Stand straight with feet slightly wider than your hip-distance. Hold the kettlebell handle with both hands, palms facing downwards. Have a slight bend to your knee but do not go all the way to a half-squat. In one smooth motion, drive your hips forward and swing the kettlebell up to chest level. Keep your arms straight. Then lower the kettlebell down between your legs. Aim for 12-15 reps.
You need to engage your core and gluteus muscles. The force of this movement comes from the hips and not the arms. Most kettlebell movements use the hips as the driving force.
Exercise Target Areas: Arms, back, abs
Instructions: You need to start with your legs wider than your hit-width. Next, assume a quarter squat position. Maintain a straight back and keep your chest up. Hold the kettlebell with your left hand and swing it around the outside of your left leg, then swing it back to the center and past the kettlebell to the right hand which swings it around your right leg and back to the center. Aim for 1 or 2 minutes.
Kettlebell Russian twist
Exercise Target Areas: Abs, obliques
Instructions: This exercise is much more effective than the conventional crunches because of the added kettlebell element.
Be seated on the floor with your legs bent and feet slat-like you were about to do a crunch. Hold the kettlebell close to your chest and lean back by 45 degrees. Slowly rotate your torso from left to right while slowly swinging the kettle ball from left to right. Maintain proper form. Absolutely NO jerky movements. This exercise will leave your abs burning. Excellent training.
One Of Our Best Kettlebells Exercises is TheOne-Arm Kettlebell Snatch
Exercise Target Areas: Shoulders, chest, back
Instructions: Start by holding the kettlebell between your feet with the knees bent. In 1 explosive motion, raise the kettlebell up while you’re on your toes. The kettlebell must reach your chest level with your elbows tucked in. Next, raise the weight overhead and hold on to the handle tight. Bring the kettlebell back to starting position. This is 1 repetition. Aim for 8 to 10 reps.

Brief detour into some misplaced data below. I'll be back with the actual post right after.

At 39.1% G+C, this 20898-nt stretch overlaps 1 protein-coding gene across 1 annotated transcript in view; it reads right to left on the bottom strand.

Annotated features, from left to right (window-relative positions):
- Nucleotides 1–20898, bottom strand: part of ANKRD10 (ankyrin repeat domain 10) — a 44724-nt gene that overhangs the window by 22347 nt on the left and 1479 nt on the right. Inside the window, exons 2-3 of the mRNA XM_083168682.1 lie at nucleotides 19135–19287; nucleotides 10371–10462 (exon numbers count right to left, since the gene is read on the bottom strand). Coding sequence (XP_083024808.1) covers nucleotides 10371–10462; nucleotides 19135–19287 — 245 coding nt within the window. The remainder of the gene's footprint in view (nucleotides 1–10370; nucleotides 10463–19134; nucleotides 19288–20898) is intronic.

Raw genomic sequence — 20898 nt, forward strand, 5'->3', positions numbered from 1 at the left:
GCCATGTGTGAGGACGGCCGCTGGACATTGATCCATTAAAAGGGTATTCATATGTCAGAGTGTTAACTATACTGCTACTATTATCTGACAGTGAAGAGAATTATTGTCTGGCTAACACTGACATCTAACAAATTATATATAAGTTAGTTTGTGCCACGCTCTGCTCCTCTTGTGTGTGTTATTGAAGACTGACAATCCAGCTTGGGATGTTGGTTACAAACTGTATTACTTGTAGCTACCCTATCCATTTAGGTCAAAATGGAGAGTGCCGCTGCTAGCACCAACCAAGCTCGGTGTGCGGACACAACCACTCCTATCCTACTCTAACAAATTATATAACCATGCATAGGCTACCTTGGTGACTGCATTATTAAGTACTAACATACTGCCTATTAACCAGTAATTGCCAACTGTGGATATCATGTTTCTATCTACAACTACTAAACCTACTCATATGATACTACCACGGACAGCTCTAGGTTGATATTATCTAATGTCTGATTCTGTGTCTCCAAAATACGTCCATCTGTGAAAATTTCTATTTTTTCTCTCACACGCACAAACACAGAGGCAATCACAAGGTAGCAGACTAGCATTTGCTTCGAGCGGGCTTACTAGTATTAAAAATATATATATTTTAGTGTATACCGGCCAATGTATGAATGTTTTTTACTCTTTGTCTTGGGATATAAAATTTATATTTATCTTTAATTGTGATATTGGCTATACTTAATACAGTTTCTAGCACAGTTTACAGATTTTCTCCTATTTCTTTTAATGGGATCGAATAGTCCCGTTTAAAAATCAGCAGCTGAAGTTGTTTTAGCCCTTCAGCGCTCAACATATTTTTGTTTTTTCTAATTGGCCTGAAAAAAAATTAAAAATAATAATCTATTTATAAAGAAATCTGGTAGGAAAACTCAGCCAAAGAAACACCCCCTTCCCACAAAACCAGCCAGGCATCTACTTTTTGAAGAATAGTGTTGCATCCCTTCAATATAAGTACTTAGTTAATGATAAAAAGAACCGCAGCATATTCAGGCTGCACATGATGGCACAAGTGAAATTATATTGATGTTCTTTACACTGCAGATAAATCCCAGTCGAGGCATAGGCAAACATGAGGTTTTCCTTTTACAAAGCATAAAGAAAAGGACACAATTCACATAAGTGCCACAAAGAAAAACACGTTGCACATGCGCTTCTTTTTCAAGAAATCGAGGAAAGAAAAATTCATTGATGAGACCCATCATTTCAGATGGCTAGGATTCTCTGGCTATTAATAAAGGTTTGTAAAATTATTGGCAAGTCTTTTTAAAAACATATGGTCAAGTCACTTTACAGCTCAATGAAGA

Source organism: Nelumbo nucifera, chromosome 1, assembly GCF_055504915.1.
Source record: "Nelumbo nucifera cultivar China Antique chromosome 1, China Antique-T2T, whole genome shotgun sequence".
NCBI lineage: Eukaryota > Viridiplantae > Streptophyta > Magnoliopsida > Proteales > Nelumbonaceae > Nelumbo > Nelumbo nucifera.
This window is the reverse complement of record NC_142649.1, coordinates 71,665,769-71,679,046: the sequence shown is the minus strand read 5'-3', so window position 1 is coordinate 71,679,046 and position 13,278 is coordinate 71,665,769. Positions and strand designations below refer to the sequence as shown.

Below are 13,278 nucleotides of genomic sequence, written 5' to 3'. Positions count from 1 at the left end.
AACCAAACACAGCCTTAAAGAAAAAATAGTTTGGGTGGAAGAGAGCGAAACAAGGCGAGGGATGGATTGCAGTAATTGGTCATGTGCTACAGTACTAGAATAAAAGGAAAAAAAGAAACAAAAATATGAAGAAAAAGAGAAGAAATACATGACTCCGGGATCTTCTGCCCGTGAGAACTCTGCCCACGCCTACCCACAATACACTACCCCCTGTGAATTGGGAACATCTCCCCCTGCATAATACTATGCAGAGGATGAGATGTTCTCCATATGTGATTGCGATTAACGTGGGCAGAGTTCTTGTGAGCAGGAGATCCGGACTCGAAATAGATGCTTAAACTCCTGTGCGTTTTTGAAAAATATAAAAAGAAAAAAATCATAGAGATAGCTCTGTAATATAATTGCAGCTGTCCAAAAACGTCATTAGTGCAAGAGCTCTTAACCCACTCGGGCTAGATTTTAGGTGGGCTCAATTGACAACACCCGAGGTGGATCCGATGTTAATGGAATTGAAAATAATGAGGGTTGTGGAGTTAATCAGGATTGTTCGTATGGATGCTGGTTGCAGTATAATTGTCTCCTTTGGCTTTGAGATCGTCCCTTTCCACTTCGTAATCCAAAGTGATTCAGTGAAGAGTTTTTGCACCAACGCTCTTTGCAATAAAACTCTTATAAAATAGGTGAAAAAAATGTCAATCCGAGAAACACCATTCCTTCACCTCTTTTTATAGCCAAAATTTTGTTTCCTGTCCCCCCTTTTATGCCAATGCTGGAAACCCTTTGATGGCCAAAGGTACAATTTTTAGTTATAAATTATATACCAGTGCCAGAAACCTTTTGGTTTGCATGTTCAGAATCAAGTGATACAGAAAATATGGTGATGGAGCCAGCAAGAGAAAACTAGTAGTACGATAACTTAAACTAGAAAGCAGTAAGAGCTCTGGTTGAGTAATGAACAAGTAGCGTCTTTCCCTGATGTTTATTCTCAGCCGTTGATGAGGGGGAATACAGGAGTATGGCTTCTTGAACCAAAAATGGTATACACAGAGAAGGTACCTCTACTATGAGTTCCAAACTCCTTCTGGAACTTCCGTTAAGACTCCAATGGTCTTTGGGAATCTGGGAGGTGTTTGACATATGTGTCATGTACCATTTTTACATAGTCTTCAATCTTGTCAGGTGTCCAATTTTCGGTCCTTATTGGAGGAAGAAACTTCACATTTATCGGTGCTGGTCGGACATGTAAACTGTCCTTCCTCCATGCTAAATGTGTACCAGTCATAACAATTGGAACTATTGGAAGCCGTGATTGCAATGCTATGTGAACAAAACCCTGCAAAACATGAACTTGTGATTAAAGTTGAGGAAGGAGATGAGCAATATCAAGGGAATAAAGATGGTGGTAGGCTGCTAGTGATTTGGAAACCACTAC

These are just a few exercises, to begin with. Give them a try and when you improve with time you may progress on to more varied and challenging techniques. The process of learning and discovering with kettlebells never ends.
So the way you see yourself improve is to keep a journal to record your routines, sets, reps, etc. This is very important as it will show you how much you have progressed. Do NOT rely on your memory. Most people can’t even remember what they had for lunch 2 days earlier. You will not remember your workouts 2 months from now.
As you progress, you will learn new techniques and may even forget the old moves you used to perform before. So, when you have a record, you can always go back to it and refer. This will make varying your workouts in future much easier. You may always use workouts you did months ago and just increase the weights. It will seem like a whole new workout to your body.